The multi-faceted career of Jonathan Miller has long been a source of fascination to the media. Doctor, satirist, author, sculptor, TV producer, populariser of science and director of theatre, film and opera – there seems no end to his talents but call him a Renaissance man at your peril.
Miller hates glib labels and points out with evident satisfaction that most people who call him a Renaissance man have little or no knowledge of the Renaissance. This is not a pronouncement that actually means a great deal neither is it one that anybody is likely to argue with. Jonathan Miller can be famously grumpy and he never seems to mind being known as someone who doesn’t suffer fools gladly.
This, I suspect, is simply a form of protection. It keeps quite a lot of people at bay. In fact if you have something sensible to say Jonathan Miller is utterly straight forward. I believe it genuinely baffles him that there are those who want to meet him just because he’s famous. Jonathan of course initially found his way into the limelight back in the early 1960s when, alongside fellow Oxbridge alumni Peter Cook, Dudley Moore and Alan Bennett, he helped create the groundbreaking satirical revue Beyond the Fringe. He thoroughly enjoyed himself for a while but soon found that the cult of celebrity, which even half-a-century ago was becoming a thorough nuisance, would attract idiots and worse still, idiotic questions.
Miller soon tired of such fripperies and moved on to other things. Most importantly there was his medical training to consider. So it is that, at 78, Jonathan Miller enjoys a reputation as a polymath who is both a leading theatre director and an eminent neuropsychologist. Quite a rare combination! He is a Fellow of the Royal College of Physicians and a Foreign Member of the American Academy of Arts and Sciences. He’s also a delightful wit and an impressive mimic.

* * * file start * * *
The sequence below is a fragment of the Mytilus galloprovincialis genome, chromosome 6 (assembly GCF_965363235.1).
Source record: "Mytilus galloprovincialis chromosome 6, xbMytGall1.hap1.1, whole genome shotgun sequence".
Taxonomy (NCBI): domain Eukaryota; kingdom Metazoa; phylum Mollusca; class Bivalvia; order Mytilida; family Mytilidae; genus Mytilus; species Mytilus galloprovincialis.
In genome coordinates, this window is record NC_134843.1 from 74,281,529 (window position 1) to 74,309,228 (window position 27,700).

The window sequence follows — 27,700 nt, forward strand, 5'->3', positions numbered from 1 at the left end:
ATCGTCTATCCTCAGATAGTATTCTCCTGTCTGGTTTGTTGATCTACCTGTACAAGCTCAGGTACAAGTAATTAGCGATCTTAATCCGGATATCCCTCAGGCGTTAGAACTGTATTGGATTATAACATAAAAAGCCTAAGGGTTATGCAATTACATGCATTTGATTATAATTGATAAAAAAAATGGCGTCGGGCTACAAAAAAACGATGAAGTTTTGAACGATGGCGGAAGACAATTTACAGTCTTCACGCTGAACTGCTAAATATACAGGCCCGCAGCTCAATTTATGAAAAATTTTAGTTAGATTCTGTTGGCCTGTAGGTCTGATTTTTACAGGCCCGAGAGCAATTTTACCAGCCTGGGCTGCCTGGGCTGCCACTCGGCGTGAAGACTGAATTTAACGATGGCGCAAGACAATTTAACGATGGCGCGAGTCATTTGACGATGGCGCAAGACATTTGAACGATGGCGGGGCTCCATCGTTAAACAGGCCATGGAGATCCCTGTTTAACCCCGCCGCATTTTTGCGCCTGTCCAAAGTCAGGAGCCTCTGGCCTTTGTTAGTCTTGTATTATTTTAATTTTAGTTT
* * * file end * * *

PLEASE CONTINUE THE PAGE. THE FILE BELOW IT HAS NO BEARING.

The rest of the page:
Jonathan Miller is currently directing a highly acclaimed revival of Githa Sowerbury’s ‘lost’ 1912 play Rutherford and Son which is touring the UK until 1st June. Based loosely on the Sowerbury family’s own glassworks on Tyneside, the play was originally staged at The Royal Court. Highly critical of the exploitative system of capitalism that drove industry and striking an early blow for feminism, it was controversial stuff. Almost inevitably it was soon forgotten – airbrushed from theatre history for decades. Thanks partly to Jonathan Miller, it is now back.
Tomorrow evening An Audience With Jonathan Miller will find him at The Gulbenkian Theatre at the University of Kent in Canterbury. A chance to hear the good Dr Miller talk about his fascinating life and career and ask him questions during a Q&A session.
Further info about the Gulbenkian at http://www.kent.ac.uk/gulbenkian/